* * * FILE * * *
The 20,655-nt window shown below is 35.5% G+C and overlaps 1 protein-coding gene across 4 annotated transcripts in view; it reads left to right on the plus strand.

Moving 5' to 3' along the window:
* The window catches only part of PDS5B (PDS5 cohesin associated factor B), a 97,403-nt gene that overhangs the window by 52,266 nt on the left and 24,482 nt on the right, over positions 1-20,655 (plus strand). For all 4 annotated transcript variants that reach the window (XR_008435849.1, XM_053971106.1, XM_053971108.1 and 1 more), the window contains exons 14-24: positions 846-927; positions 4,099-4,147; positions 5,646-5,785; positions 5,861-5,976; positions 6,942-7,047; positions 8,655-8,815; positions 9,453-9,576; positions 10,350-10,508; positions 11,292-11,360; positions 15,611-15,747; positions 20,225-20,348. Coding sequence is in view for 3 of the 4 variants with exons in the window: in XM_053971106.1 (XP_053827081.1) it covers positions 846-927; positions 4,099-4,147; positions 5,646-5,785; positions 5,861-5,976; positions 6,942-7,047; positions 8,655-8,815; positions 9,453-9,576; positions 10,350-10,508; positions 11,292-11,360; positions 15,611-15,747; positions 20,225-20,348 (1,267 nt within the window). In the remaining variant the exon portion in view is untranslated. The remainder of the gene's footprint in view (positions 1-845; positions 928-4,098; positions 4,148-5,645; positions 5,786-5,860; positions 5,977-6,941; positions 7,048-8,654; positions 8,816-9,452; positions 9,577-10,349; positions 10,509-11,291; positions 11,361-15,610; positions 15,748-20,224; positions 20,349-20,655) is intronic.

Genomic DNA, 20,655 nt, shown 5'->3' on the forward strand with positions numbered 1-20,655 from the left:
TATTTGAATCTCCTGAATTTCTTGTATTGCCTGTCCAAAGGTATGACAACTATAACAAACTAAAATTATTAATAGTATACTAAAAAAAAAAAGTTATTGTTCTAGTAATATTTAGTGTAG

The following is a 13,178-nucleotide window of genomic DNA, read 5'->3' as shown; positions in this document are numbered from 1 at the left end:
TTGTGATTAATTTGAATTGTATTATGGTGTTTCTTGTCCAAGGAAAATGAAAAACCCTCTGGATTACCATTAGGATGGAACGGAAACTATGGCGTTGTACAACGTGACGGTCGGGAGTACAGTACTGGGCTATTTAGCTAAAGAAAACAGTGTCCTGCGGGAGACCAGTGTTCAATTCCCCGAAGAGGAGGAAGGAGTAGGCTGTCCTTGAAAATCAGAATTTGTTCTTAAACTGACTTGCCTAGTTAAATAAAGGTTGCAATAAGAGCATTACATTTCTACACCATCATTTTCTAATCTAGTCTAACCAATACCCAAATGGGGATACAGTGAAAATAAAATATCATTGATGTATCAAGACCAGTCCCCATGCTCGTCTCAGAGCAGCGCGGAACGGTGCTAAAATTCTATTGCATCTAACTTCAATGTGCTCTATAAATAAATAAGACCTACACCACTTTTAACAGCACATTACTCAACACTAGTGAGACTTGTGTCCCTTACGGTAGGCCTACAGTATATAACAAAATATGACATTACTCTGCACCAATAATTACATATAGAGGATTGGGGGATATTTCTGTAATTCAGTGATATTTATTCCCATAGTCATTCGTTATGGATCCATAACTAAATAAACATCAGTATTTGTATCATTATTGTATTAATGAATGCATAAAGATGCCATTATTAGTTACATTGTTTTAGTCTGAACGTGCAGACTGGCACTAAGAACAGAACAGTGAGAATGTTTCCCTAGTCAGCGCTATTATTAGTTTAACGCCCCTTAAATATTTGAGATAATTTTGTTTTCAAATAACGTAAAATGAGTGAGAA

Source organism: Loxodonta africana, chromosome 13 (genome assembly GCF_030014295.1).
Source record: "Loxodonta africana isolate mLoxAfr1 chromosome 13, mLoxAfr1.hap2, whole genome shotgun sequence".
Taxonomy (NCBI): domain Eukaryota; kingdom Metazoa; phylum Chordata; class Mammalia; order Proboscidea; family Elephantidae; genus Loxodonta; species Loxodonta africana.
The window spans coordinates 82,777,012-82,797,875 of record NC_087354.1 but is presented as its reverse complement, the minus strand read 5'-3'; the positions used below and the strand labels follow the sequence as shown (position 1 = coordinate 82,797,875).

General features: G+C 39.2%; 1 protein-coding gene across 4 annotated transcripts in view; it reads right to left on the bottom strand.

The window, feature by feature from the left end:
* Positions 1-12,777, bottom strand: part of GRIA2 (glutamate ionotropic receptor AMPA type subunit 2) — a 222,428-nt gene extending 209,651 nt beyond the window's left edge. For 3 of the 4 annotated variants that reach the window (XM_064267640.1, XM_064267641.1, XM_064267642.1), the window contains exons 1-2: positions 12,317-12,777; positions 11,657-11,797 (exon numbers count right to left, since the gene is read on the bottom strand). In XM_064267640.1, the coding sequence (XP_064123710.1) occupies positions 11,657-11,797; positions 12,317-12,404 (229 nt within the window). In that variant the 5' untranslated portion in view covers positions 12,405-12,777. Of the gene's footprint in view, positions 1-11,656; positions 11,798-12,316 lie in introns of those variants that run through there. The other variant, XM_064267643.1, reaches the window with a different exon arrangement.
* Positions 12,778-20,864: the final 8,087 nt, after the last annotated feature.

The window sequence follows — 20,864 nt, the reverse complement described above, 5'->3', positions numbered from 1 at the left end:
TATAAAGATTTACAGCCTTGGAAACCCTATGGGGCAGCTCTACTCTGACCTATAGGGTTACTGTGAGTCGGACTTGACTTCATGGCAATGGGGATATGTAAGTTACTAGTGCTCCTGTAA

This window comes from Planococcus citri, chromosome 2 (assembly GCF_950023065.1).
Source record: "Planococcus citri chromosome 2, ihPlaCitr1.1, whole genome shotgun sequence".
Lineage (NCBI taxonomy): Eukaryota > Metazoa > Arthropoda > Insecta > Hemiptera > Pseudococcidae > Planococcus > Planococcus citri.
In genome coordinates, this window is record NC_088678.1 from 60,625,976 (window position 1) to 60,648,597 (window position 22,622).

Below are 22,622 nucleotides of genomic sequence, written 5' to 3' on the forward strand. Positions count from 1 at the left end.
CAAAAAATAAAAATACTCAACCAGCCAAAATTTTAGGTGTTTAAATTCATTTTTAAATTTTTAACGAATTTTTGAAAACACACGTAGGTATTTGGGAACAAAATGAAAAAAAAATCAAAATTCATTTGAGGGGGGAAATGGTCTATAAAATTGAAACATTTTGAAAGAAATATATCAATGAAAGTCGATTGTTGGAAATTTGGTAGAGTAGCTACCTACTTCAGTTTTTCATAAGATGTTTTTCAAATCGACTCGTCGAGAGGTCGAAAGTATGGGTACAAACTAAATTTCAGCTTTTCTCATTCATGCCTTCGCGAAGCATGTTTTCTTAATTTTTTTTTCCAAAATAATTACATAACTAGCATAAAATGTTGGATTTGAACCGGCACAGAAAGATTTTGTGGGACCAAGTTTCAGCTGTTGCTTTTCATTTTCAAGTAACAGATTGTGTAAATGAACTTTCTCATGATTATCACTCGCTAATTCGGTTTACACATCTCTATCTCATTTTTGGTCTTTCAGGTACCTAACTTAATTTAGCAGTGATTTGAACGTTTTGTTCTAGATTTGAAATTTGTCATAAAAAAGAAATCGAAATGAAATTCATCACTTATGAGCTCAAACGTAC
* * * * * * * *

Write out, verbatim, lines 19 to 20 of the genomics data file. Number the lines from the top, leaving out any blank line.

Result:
Source record: "Planococcus citri chromosome 2, ihPlaCitr1.1, whole genome shotgun sequence".
Lineage (NCBI taxonomy): Eukaryota > Metazoa > Arthropoda > Insecta > Hemiptera > Pseudococcidae > Planococcus > Planococcus citri.